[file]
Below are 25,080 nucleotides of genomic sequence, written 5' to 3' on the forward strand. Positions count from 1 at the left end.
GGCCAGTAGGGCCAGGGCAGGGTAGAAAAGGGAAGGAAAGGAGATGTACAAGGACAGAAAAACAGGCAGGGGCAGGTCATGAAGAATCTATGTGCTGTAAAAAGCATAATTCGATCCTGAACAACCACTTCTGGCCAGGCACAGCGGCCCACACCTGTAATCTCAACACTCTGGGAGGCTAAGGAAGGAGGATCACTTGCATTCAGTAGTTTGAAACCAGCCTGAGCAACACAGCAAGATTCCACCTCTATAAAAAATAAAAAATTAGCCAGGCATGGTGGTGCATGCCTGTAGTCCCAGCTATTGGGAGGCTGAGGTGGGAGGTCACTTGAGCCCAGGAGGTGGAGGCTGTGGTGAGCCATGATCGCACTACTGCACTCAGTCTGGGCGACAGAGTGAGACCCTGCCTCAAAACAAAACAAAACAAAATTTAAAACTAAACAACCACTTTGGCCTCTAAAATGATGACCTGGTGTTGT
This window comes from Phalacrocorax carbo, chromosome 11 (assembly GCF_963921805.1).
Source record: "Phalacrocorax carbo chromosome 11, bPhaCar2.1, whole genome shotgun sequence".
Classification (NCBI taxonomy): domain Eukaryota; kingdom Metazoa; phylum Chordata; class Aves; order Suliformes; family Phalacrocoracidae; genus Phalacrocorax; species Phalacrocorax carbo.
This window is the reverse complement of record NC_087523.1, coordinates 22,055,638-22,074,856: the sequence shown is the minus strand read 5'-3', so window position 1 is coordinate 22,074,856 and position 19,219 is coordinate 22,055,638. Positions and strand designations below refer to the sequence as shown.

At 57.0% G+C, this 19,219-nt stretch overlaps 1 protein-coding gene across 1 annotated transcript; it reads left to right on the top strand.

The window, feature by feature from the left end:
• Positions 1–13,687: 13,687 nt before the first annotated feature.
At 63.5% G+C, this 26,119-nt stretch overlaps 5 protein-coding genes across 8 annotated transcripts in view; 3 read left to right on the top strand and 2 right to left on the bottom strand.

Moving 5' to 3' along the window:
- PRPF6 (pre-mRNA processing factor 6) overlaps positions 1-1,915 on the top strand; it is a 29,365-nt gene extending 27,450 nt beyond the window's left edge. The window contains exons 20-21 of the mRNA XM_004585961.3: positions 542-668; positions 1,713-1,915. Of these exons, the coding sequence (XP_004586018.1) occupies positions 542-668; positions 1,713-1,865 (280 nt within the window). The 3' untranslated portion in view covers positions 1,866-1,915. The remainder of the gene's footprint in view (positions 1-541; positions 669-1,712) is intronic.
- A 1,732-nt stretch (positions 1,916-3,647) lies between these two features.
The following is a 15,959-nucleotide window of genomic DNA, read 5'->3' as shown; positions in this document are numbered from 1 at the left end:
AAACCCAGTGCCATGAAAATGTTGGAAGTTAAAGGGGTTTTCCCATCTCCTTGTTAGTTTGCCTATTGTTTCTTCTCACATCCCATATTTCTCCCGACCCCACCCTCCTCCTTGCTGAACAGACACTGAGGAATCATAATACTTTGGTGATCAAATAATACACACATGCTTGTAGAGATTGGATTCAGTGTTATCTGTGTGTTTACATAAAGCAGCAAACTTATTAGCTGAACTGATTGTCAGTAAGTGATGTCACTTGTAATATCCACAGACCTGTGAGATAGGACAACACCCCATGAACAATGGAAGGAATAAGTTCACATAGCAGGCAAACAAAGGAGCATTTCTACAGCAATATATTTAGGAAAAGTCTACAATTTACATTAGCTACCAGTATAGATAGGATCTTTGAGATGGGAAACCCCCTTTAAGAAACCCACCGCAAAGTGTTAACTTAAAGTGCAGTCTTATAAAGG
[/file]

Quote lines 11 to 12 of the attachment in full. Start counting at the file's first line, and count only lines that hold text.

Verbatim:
Moving 5' to 3' along the window:
- PRPF6 (pre-mRNA processing factor 6) overlaps positions 1-1,915 on the top strand; it is a 29,365-nt gene extending 27,450 nt beyond the window's left edge. The window contains exons 20-21 of the mRNA XM_004585961.3: positions 542-668; positions 1,713-1,915. Of these exons, the coding sequence (XP_004586018.1) occupies positions 542-668; positions 1,713-1,865 (280 nt within the window). The 3' untranslated portion in view covers positions 1,866-1,915. The remainder of the gene's footprint in view (positions 1-541; positions 669-1,712) is intronic.